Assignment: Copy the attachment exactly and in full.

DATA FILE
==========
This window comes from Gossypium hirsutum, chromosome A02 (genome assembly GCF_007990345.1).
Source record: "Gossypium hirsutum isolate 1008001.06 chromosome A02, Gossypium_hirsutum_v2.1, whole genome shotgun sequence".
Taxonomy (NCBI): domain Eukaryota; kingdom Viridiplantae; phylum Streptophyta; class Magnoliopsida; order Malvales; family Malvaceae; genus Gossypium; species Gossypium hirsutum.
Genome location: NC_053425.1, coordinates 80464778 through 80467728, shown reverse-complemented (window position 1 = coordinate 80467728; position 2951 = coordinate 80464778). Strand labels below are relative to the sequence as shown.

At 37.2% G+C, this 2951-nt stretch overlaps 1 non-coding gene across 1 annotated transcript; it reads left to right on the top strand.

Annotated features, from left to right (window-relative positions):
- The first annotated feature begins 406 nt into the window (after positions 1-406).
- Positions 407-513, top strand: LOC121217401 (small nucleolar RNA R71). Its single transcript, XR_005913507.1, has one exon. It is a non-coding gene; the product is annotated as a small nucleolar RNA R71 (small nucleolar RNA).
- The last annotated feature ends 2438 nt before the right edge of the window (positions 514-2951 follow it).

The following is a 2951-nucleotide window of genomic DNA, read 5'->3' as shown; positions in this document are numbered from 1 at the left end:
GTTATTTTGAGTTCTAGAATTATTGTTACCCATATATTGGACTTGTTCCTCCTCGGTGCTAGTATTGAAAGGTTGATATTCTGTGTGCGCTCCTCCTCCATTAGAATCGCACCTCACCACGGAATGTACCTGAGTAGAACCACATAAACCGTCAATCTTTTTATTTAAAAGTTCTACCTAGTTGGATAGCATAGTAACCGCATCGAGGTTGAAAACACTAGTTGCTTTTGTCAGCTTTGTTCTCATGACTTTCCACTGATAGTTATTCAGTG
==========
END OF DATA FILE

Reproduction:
This window comes from Gossypium hirsutum, chromosome A02 (genome assembly GCF_007990345.1).
Source record: "Gossypium hirsutum isolate 1008001.06 chromosome A02, Gossypium_hirsutum_v2.1, whole genome shotgun sequence".
Taxonomy (NCBI): domain Eukaryota; kingdom Viridiplantae; phylum Streptophyta; class Magnoliopsida; order Malvales; family Malvaceae; genus Gossypium; species Gossypium hirsutum.
Genome location: NC_053425.1, coordinates 80464778 through 80467728, shown reverse-complemented (window position 1 = coordinate 80467728; position 2951 = coordinate 80464778). Strand labels below are relative to the sequence as shown.

At 37.2% G+C, this 2951-nt stretch overlaps 1 non-coding gene across 1 annotated transcript; it reads left to right on the top strand.

Annotated features, from left to right (window-relative positions):
- The first annotated feature begins 406 nt into the window (after positions 1-406).
- Positions 407-513, top strand: LOC121217401 (small nucleolar RNA R71). Its single transcript, XR_005913507.1, has one exon. It is a non-coding gene; the product is annotated as a small nucleolar RNA R71 (small nucleolar RNA).
- The last annotated feature ends 2438 nt before the right edge of the window (positions 514-2951 follow it).

The following is a 2951-nucleotide window of genomic DNA, read 5'->3' as shown; positions in this document are numbered from 1 at the left end:
GTTATTTTGAGTTCTAGAATTATTGTTACCCATATATTGGACTTGTTCCTCCTCGGTGCTAGTATTGAAAGGTTGATATTCTGTGTGCGCTCCTCCTCCATTAGAATCGCACCTCACCACGGAATGTACCTGAGTAGAACCACATAAACCGTCAATCTTTTTATTTAAAAGTTCTACCTAGTTGGATAGCATAGTAACCGCATCGAGGTTGAAAACACTAGTTGCTTTTGTCAGCTTTGTTCTCATGACTTTCCACTGATAGTTATTCAGTG